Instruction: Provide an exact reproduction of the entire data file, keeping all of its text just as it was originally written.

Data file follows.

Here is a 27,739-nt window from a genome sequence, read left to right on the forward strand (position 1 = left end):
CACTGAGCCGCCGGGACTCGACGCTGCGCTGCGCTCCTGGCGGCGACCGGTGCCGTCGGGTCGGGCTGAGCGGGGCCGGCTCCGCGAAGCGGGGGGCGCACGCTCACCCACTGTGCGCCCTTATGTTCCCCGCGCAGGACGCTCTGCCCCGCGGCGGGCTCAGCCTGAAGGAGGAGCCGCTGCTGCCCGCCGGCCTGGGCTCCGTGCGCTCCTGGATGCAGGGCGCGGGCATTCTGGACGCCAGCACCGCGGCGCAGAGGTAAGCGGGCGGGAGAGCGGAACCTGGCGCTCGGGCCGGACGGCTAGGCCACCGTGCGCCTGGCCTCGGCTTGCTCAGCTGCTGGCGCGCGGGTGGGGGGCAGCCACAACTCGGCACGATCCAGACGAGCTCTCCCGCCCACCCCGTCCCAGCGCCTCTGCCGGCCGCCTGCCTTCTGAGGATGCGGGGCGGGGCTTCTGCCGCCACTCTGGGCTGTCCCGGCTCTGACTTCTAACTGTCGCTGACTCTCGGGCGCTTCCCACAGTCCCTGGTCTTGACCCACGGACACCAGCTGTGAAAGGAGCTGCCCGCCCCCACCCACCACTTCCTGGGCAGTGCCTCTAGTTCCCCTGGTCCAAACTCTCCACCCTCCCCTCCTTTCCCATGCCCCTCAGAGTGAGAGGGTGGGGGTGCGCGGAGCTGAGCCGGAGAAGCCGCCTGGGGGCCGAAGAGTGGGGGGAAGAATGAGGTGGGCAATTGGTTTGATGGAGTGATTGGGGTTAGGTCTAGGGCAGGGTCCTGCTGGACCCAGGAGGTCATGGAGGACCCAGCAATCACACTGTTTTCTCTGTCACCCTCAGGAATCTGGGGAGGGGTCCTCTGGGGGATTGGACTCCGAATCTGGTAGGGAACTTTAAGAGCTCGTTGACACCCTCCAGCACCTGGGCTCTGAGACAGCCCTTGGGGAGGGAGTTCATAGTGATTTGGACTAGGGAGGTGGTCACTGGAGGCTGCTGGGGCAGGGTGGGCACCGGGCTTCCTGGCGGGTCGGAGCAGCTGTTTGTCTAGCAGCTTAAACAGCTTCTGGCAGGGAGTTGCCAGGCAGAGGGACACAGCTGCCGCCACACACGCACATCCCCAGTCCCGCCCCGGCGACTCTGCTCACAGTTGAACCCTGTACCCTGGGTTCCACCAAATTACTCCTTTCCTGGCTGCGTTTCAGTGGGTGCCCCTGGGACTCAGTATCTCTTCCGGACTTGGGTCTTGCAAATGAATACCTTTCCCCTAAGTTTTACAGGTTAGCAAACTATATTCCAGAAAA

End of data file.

Here is a 27,739-nt window from a genome sequence, read left to right on the forward strand (position 1 = left end):
CACTGAGCCGCCGGGACTCGACGCTGCGCTGCGCTCCTGGCGGCGACCGGTGCCGTCGGGTCGGGCTGAGCGGGGCCGGCTCCGCGAAGCGGGGGGCGCACGCTCACCCACTGTGCGCCCTTATGTTCCCCGCGCAGGACGCTCTGCCCCGCGGCGGGCTCAGCCTGAAGGAGGAGCCGCTGCTGCCCGCCGGCCTGGGCTCCGTGCGCTCCTGGATGCAGGGCGCGGGCATTCTGGACGCCAGCACCGCGGCGCAGAGGTAAGCGGGCGGGAGAGCGGAACCTGGCGCTCGGGCCGGACGGCTAGGCCACCGTGCGCCTGGCCTCGGCTTGCTCAGCTGCTGGCGCGCGGGTGGGGGGCAGCCACAACTCGGCACGATCCAGACGAGCTCTCCCGCCCACCCCGTCCCAGCGCCTCTGCCGGCCGCCTGCCTTCTGAGGATGCGGGGCGGGGCTTCTGCCGCCACTCTGGGCTGTCCCGGCTCTGACTTCTAACTGTCGCTGACTCTCGGGCGCTTCCCACAGTCCCTGGTCTTGACCCACGGACACCAGCTGTGAAAGGAGCTGCCCGCCCCCACCCACCACTTCCTGGGCAGTGCCTCTAGTTCCCCTGGTCCAAACTCTCCACCCTCCCCTCCTTTCCCATGCCCCTCAGAGTGAGAGGGTGGGGGTGCGCGGAGCTGAGCCGGAGAAGCCGCCTGGGGGCCGAAGAGTGGGGGGAAGAATGAGGTGGGCAATTGGTTTGATGGAGTGATTGGGGTTAGGTCTAGGGCAGGGTCCTGCTGGACCCAGGAGGTCATGGAGGACCCAGCAATCACACTGTTTTCTCTGTCACCCTCAGGAATCTGGGGAGGGGTCCTCTGGGGGATTGGACTCCGAATCTGGTAGGGAACTTTAAGAGCTCGTTGACACCCTCCAGCACCTGGGCTCTGAGACAGCCCTTGGGGAGGGAGTTCATAGTGATTTGGACTAGGGAGGTGGTCACTGGAGGCTGCTGGGGCAGGGTGGGCACCGGGCTTCCTGGCGGGTCGGAGCAGCTGTTTGTCTAGCAGCTTAAACAGCTTCTGGCAGGGAGTTGCCAGGCAGAGGGACACAGCTGCCGCCACACACGCACATCCCCAGTCCCGCCCCGGCGACTCTGCTCACAGTTGAACCCTGTACCCTGGGTTCCACCAAATTACTCCTTTCCTGGCTGCGTTTCAGTGGGTGCCCCTGGGACTCAGTATCTCTTCCGGACTTGGGTCTTGCAAATGAATACCTTTCCCCTAAGTTTTACAGGTTAGCAAACTATATTCCAGAAAA